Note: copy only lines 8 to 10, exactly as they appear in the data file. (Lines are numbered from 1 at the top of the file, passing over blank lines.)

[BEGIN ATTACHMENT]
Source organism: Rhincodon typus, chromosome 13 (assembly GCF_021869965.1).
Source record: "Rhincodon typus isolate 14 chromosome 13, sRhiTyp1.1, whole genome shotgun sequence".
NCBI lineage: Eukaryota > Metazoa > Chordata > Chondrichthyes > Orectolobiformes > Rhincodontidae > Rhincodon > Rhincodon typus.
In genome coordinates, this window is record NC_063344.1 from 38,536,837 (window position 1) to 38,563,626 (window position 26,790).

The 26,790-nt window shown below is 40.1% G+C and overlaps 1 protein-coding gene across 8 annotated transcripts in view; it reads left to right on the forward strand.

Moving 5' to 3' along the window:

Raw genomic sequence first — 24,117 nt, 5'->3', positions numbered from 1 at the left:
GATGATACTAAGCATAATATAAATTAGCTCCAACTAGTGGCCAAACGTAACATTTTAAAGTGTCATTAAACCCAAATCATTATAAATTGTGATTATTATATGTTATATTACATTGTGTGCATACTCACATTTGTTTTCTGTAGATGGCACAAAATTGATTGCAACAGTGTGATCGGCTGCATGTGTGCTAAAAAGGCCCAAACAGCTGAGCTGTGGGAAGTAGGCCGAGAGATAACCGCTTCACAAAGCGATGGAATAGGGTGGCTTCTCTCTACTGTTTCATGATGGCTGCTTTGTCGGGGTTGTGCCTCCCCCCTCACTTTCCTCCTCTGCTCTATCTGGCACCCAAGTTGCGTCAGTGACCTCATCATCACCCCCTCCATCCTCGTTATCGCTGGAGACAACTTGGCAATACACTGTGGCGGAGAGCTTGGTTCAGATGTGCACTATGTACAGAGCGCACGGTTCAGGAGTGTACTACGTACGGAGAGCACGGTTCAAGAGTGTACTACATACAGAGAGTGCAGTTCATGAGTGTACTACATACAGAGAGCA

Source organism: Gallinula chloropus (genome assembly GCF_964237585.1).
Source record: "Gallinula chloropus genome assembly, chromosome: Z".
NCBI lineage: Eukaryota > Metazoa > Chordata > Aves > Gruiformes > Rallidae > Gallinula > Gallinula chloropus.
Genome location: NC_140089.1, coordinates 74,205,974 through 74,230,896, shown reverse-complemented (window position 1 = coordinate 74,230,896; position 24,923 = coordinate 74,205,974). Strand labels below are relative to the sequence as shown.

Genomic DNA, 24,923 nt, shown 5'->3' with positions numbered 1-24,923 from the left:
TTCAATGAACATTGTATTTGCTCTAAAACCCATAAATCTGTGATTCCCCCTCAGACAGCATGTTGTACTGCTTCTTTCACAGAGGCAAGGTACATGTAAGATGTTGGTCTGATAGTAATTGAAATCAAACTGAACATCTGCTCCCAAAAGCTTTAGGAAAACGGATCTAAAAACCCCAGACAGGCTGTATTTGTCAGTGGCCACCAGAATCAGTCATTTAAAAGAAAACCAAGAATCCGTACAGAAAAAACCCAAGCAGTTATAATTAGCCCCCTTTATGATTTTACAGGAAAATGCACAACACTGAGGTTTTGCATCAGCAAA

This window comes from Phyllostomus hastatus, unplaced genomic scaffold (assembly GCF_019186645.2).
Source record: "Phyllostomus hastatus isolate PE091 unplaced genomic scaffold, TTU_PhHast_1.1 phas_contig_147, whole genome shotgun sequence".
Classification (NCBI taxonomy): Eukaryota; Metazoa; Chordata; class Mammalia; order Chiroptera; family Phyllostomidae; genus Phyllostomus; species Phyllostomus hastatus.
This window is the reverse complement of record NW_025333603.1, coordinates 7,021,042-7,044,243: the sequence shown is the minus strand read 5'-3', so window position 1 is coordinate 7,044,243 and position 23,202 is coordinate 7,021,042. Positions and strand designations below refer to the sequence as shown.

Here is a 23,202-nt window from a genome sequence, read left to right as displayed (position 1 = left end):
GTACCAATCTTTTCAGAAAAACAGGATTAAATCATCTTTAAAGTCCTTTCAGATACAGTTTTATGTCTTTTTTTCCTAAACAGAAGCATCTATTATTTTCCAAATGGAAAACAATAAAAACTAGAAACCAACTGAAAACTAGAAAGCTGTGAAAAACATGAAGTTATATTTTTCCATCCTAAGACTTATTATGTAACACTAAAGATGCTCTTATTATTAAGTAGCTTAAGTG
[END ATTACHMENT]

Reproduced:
GATGATACTAAGCATAATATAAATTAGCTCCAACTAGTGGCCAAACGTAACATTTTAAAGTGTCATTAAACCCAAATCATTATAAATTGTGATTATTATATGTTATATTACATTGTGTGCATACTCACATTTGTTTTCTGTAGATGGCACAAAATTGATTGCAACAGTGTGATCGGCTGCATGTGTGCTAAAAAGGCCCAAACAGCTGAGCTGTGGGAAGTAGGCCGAGAGATAACCGCTTCACAAAGCGATGGAATAGGGTGGCTTCTCTCTACTGTTTCATGATGGCTGCTTTGTCGGGGTTGTGCCTCCCCCCTCACTTTCCTCCTCTGCTCTATCTGGCACCCAAGTTGCGTCAGTGACCTCATCATCACCCCCTCCATCCTCGTTATCGCTGGAGACAACTTGGCAATACACTGTGGCGGAGAGCTTGGTTCAGATGTGCACTATGTACAGAGCGCACGGTTCAGGAGTGTACTACGTACGGAGAGCACGGTTCAAGAGTGTACTACATACAGAGAGTGCAGTTCATGAGTGTACTACATACAGAGAGCA

Source organism: Gallinula chloropus (genome assembly GCF_964237585.1).
Source record: "Gallinula chloropus genome assembly, chromosome: Z".